More media waking up to new gun owners not fitting old mold

(with the range emblem)

For years, people kind of guessed about who the average gun owner was. They were white, older, middle or upper class, and tended to vote a certain way.

Their guesses weren’t generally wrong. It wasn’t universal by any stretch, but the guys you saw going into the gun store tended to fit that mold more often than not.

However, since the pandemic, things have changed. People of all different strips started descending upon gun stores.

The media is coming to recognize this.

Janay Harris, who works at a credit card company in Dover, Delaware, enjoys the nightlife in nearby cities like Washington and Philadelphia. But starting two years ago, nights in those cities stopped feeling safe.

Her local news kept reporting violent crimes – a carjacking here, an armed robbery there. Ms. Harris saw pictures of the victims and thought they looked like ordinary people. They looked, she thought, kind of like her.

Ms. Harris decided that wouldn’t be her, but not because she’d stop going out. “I don’t want to have to be stuck in my house after a certain hour or avoid certain places because I’m fearful,” she says.

So a year and a half ago, Ms. Harris bought a gun and started visiting the shooting range. For now, it almost never leaves the house, she says, but since purchasing it she’s felt more confident and secure – even when it isn’t with her.

Ms. Harris is one of millions of Americans who have settled on firearms for their own security in the last two years. Given the pandemic, rising homicide rates, social unrest, and political violence, they increasingly feel that risks are everywhere, and declining trust in institutions means people are less likely to rely on the government for protection. Many now view self-defense as their own responsibility.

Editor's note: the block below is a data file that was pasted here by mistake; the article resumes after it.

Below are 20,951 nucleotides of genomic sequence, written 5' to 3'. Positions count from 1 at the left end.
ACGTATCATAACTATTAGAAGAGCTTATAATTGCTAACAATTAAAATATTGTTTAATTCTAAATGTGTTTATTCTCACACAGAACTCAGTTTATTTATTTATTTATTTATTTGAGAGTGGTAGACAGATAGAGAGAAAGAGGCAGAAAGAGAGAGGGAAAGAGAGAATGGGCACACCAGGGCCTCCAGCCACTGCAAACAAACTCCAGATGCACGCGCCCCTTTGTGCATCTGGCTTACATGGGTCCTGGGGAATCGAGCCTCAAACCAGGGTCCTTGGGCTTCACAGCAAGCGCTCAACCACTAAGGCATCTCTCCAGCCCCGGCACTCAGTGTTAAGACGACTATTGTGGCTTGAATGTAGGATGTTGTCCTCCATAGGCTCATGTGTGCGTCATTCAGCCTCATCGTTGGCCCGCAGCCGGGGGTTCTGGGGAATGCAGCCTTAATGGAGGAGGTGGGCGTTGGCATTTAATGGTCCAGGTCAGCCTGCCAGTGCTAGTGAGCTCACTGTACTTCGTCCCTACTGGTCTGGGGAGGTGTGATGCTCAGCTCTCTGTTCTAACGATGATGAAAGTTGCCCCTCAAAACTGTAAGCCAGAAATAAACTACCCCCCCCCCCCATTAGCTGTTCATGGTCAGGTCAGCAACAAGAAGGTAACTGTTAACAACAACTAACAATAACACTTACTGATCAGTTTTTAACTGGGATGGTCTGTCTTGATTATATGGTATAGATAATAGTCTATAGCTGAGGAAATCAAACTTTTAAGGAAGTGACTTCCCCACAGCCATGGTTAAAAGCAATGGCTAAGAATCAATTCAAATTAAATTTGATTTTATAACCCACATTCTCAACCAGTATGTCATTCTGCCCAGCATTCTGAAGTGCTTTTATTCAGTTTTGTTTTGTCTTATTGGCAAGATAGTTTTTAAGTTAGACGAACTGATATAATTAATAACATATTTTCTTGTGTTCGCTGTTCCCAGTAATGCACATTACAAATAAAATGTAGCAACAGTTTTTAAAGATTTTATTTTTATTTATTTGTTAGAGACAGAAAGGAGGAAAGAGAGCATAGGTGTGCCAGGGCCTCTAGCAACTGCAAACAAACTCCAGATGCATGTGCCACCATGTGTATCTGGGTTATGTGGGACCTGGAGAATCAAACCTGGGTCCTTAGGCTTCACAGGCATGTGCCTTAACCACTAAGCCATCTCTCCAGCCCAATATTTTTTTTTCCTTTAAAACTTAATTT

Now, this is the Christian Science Monitor. AllSides.com rates them as sitting on the center, which is rare in media these days, but this story is actually very good.

After all, you don’t see quotes from Shannon Watts or Giffords about how all these people are wrong for buying guns, or claims that increased gun ownership leads to more violent crime.

You don’t see any of that. Why? Because it’s not relevant in a story about the changing nature of gun ownership. None of the anti-gun groups represent gun owners, after all.

This isn’t the first story we’ve seen, of course. There have been others talking about how gun ownership is changing. This is a simple fact, one that we’ve watched over the last two years without a single hint this shift is slowing down in the least.

That’s a good thing.

Many of these new gun owners will, in time, become gun voters. They’ll make it even more untenable to push gun control, and since many come from demographics Democrats like to court–the same Democrats who typically push gun control–it may become untenable for them to push gun control.

If we want to preserve our right to keep and bear arms, it’s not enough to just stave off every attack. We also need to be able to make it so no one will attack our rights. If that means running afoul of the groups normally anti-gun politicians need to be elected, that will work out quite well.

That’s what we like to call “winning.”